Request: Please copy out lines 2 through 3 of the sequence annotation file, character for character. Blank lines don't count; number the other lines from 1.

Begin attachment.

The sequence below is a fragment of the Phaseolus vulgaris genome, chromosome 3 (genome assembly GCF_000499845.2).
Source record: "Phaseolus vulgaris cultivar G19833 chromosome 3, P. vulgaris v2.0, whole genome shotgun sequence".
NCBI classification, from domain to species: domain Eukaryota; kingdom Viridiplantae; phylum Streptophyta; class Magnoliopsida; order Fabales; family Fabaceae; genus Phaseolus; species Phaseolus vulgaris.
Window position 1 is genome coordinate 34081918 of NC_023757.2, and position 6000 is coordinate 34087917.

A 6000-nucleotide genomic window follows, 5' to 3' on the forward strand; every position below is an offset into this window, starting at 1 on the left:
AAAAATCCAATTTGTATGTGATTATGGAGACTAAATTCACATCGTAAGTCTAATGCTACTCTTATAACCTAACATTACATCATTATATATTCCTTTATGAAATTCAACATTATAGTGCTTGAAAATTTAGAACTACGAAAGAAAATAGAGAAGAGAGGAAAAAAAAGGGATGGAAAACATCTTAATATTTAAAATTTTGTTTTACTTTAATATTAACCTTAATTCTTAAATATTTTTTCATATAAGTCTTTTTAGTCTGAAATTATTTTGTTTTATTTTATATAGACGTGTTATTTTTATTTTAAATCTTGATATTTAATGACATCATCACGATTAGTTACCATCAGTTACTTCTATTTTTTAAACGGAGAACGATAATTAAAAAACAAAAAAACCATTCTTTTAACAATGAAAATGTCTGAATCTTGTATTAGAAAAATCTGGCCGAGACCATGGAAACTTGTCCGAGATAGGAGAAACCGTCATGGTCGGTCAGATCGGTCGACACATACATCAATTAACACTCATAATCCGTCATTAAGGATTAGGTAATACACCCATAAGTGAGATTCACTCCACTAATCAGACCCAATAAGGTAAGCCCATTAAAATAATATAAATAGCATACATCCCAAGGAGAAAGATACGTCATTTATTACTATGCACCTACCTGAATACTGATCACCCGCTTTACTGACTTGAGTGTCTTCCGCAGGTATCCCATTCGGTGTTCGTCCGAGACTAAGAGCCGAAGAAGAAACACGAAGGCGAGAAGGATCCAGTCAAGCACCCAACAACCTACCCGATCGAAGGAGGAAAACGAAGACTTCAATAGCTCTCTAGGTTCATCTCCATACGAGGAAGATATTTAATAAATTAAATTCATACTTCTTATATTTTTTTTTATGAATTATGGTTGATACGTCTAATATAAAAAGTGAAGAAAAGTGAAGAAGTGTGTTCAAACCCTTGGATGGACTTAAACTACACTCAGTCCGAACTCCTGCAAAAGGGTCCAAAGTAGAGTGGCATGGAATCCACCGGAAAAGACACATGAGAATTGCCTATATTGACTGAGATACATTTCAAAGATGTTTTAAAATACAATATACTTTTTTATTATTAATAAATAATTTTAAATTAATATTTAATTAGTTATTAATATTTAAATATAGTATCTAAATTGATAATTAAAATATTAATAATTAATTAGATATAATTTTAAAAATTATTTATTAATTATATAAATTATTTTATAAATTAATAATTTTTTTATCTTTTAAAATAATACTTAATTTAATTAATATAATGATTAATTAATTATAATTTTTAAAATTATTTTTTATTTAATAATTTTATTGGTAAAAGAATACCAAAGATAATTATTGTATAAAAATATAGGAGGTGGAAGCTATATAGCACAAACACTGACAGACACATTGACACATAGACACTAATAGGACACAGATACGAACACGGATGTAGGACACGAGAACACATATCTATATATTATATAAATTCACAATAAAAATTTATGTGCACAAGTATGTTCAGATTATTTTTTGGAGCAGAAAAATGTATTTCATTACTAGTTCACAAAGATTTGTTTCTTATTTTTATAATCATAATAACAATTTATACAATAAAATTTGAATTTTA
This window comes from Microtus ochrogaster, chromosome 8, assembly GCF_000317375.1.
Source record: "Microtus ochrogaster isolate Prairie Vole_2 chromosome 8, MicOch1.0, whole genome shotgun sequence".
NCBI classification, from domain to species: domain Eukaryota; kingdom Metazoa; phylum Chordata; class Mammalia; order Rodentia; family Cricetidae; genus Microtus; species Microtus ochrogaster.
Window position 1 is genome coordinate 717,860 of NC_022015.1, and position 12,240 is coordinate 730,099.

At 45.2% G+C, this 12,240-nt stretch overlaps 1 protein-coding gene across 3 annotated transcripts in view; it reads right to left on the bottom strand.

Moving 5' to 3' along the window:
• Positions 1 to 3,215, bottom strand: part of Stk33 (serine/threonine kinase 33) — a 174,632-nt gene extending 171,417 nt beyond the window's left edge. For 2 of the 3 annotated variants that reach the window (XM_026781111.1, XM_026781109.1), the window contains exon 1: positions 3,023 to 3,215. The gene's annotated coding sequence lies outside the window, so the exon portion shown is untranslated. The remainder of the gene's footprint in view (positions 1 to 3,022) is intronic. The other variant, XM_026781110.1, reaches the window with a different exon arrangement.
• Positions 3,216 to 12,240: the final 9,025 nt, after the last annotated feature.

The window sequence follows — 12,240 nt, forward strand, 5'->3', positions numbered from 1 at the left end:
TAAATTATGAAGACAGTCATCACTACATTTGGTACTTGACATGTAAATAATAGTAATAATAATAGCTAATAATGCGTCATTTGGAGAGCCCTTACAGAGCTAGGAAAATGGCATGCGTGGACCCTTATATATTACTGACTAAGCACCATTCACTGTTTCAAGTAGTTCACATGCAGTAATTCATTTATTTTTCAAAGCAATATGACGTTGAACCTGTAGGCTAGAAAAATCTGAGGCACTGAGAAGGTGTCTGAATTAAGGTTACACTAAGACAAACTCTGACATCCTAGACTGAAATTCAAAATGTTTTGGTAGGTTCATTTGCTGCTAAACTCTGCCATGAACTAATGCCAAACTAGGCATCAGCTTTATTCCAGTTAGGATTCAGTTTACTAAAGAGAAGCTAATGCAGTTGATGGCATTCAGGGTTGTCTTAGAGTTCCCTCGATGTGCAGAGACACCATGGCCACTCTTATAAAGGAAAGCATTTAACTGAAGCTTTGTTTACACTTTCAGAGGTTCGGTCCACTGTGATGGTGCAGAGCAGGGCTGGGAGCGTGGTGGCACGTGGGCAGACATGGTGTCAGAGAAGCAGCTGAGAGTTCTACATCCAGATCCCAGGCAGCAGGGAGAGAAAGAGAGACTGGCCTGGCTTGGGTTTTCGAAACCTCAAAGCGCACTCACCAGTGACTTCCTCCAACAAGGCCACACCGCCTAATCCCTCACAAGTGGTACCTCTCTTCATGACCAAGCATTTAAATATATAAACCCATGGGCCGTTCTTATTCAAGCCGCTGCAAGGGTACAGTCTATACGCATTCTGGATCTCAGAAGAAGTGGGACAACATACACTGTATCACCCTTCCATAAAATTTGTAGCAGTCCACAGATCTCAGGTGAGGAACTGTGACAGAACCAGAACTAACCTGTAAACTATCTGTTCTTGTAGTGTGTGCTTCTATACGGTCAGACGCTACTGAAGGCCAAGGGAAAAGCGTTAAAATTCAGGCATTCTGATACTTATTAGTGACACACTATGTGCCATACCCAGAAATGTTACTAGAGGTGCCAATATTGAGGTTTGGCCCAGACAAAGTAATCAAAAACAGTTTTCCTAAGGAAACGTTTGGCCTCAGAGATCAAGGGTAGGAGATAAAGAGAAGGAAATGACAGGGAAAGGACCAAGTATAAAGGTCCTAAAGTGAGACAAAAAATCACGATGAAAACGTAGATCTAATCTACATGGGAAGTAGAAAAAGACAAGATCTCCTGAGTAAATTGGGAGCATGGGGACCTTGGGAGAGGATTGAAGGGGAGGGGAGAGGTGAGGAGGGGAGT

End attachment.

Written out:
Source record: "Phaseolus vulgaris cultivar G19833 chromosome 3, P. vulgaris v2.0, whole genome shotgun sequence".
NCBI classification, from domain to species: domain Eukaryota; kingdom Viridiplantae; phylum Streptophyta; class Magnoliopsida; order Fabales; family Fabaceae; genus Phaseolus; species Phaseolus vulgaris.